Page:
And if you want to go the extra mile, you’ll also add purpose, persona, tone and language details into your guidelines.
Tip: Put an actual style guide with examples together, which your colleagues can turn to for guidance or just for reference.
This would also include grammatical, stylistic and even punctuation rules. For example: We use “and”, not “&” or say “first” instead of “1st”.
Step 7: Define your brand voice
Finally, use all the insight you’ve compiled in steps 1 to 6 to define and refine your brand voice. Then you can start applying it to your copywriting.
Choosing the right copywriting tone
We can’t talk about brand voice and not touch on tone because, as you can imagine, it’s one of the most important considerations for your copywriting.
Let’s put it this way: Just as there’s a suitable way of communicating with family, friends, colleagues and superiors, there’s also an appropriate way to communicate with customers.
Naturally, that tone is not going to be the same for every scenario. You adjust according to the situation and environment you’re in. So the way you write about a product recall won’t have the same tone as when you’re announcing the launch of a brand new product. Likewise, the tone you use with an angry customer wouldn’t be the same as the tone you use with someone singing your praises.
Summary: The tone you use will depend on the audience you’re addressing, media / channel, and goals you’ve set.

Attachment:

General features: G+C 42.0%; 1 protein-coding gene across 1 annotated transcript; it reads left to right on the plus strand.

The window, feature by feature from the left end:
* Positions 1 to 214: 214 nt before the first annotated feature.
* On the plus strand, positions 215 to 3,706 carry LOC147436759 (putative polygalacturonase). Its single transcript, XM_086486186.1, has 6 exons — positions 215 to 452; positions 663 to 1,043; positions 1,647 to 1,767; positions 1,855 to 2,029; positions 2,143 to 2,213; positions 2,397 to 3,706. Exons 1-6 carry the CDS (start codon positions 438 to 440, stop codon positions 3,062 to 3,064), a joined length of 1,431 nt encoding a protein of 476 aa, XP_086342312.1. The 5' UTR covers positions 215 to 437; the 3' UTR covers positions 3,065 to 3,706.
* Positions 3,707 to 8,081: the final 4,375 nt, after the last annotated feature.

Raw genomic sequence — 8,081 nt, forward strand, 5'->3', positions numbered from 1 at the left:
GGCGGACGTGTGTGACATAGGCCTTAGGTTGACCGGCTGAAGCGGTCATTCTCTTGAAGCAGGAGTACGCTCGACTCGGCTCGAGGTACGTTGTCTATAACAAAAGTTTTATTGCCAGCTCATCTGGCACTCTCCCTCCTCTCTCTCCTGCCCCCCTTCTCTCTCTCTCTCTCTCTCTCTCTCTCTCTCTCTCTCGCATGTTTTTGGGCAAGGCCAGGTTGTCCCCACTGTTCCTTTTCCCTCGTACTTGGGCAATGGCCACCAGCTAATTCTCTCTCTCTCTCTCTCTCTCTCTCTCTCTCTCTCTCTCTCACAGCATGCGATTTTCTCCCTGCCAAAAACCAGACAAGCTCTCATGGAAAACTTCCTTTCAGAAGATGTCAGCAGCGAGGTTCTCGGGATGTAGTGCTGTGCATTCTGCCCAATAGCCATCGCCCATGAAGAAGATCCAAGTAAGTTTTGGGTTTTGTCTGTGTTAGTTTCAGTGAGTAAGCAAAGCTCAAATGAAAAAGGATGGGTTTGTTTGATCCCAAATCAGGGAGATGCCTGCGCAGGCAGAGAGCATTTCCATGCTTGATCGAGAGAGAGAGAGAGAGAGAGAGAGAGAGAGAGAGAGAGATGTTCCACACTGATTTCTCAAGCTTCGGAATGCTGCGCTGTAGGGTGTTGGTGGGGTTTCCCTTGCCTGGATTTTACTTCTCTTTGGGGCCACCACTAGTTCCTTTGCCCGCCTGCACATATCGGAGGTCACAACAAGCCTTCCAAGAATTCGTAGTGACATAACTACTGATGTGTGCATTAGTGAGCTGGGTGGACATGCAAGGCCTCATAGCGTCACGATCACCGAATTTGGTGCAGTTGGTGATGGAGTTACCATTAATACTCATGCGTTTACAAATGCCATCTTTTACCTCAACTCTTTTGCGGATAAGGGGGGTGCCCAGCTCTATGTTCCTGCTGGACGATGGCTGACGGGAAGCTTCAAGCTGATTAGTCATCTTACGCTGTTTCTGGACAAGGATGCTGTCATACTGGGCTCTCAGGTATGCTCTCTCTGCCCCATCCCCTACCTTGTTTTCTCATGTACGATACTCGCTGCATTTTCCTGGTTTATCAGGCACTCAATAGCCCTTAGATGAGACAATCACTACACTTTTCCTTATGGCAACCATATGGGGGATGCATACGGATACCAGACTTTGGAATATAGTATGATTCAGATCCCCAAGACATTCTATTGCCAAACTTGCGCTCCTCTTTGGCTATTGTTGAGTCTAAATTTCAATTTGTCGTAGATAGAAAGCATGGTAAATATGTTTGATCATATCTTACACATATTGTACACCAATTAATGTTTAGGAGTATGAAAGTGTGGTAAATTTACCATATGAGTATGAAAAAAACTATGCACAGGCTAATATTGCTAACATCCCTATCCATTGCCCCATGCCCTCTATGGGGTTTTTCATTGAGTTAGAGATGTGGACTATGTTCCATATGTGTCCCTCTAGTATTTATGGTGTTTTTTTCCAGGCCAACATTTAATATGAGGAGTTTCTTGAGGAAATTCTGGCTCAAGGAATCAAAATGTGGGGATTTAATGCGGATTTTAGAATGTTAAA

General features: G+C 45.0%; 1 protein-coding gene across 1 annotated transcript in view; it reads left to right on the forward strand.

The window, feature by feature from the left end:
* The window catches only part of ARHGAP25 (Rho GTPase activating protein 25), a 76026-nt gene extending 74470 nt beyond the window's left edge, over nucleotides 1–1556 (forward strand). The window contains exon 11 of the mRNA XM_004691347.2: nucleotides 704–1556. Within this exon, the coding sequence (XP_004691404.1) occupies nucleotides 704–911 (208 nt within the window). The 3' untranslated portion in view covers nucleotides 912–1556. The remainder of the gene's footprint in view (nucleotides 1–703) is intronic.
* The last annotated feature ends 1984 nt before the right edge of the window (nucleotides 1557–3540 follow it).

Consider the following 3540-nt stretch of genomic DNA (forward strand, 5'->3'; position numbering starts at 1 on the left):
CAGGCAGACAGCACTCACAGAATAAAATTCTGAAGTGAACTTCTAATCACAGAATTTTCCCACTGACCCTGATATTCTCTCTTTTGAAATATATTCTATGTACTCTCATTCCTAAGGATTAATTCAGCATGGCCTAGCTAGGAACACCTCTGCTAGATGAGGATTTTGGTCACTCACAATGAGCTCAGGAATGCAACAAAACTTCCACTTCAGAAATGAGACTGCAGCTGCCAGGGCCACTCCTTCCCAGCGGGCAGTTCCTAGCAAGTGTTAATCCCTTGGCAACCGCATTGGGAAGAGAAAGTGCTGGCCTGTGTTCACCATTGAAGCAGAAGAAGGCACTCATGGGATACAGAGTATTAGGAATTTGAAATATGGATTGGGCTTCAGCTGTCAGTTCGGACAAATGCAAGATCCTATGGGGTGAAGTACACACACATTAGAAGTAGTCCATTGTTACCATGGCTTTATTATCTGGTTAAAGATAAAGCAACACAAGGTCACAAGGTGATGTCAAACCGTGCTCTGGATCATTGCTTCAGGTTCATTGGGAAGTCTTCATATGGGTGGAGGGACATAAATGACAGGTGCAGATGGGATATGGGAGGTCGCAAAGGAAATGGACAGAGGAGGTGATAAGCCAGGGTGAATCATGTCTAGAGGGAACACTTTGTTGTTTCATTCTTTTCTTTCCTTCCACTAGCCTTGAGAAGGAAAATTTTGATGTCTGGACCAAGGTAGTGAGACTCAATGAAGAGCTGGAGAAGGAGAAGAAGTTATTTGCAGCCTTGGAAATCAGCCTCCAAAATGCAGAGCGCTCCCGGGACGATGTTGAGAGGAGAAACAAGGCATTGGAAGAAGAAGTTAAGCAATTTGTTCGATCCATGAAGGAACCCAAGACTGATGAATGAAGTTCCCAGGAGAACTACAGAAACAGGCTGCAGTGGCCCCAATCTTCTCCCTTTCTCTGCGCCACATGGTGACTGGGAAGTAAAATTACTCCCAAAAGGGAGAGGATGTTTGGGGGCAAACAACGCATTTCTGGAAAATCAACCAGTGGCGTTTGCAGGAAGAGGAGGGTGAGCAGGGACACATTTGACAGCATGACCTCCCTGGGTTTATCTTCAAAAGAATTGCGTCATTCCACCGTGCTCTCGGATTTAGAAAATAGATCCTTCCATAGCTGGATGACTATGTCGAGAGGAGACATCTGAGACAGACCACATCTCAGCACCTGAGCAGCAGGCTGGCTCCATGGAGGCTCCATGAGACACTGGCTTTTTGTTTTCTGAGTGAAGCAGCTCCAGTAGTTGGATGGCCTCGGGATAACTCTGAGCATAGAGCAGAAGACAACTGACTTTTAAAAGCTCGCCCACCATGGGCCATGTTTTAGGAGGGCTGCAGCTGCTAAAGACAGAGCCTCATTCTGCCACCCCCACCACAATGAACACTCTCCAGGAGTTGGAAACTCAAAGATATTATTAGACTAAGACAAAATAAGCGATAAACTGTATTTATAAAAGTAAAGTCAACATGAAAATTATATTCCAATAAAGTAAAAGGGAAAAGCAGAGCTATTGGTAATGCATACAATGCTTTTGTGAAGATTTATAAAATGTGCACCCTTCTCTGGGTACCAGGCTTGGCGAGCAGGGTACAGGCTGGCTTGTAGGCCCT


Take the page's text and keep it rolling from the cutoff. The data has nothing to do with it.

The four dimensions of tone of voice
While your tone is bound to vary from time to time (e.g. Instagram vs press release), you can figure out the general tone you wish to have as a foundation. That’s where knowing what the four dimensions of tone comes in handy. It’s up to you to decide where you fit within these dimensions—and yes, you can be neutral.
Formal vs casual
Think of this as a suit and tie vs jeans scenario. A formal tone and language is less personal and doesn’t use colloquialisms or even contractions. An informal or casual tone is more spontaneous and shows a bit more personality.
Serious vs funny
There are obviously different types of humour: wacky, sarcastic, using wit and wordplay, dark / deadpan and so on. The downside with choosing to be funny is that it’s pretty hit or miss—you’re taking a risk. Who’s to say what customers will actually find funny? Will it have the impact you intended? You have to be careful so as not to offend or come across as frivolous.
Respectful vs irreverent
This is self-explanatory. Are you going to address your audience in a respectful manner or will you be more carefree? Your industry, company culture and brand personality will influence where you stand on this. For example: Would it be wise for a hospital to write using an irreverent tone? Not likely. But a surf club get away with being cheeky.
Enthusiastic vs matter-of-fact
The simplest way I view this is in terms of how much ‘energy’ or pep you infuse into your writing. One evokes eagerness and passion, the other is more businesslike and rational.
Here’s how customers might view your brand based on tone.
|Funny||Memorable (when done well)||Flippant|
|Rude / cheeky|
Passionate / heartfelt
Dull / no personality
As a final note on this topic, don’t forget that along with tone, you will also have to put thought into:
- your choice of words;
- the use (or omission) of pronouns;
- punctuation, contractions, abbreviations;
- word order;
- and sentence structure.
All of these will affect your tone and naturally your brand voice.
The thing with finding your brand voice is that it’s often a lot easier said than done. I honestly get it. But if you follow the 7 steps in this post, you should be able to identify and establish a brand voice that is unique to you—and start connecting with your customers on a more visceral level.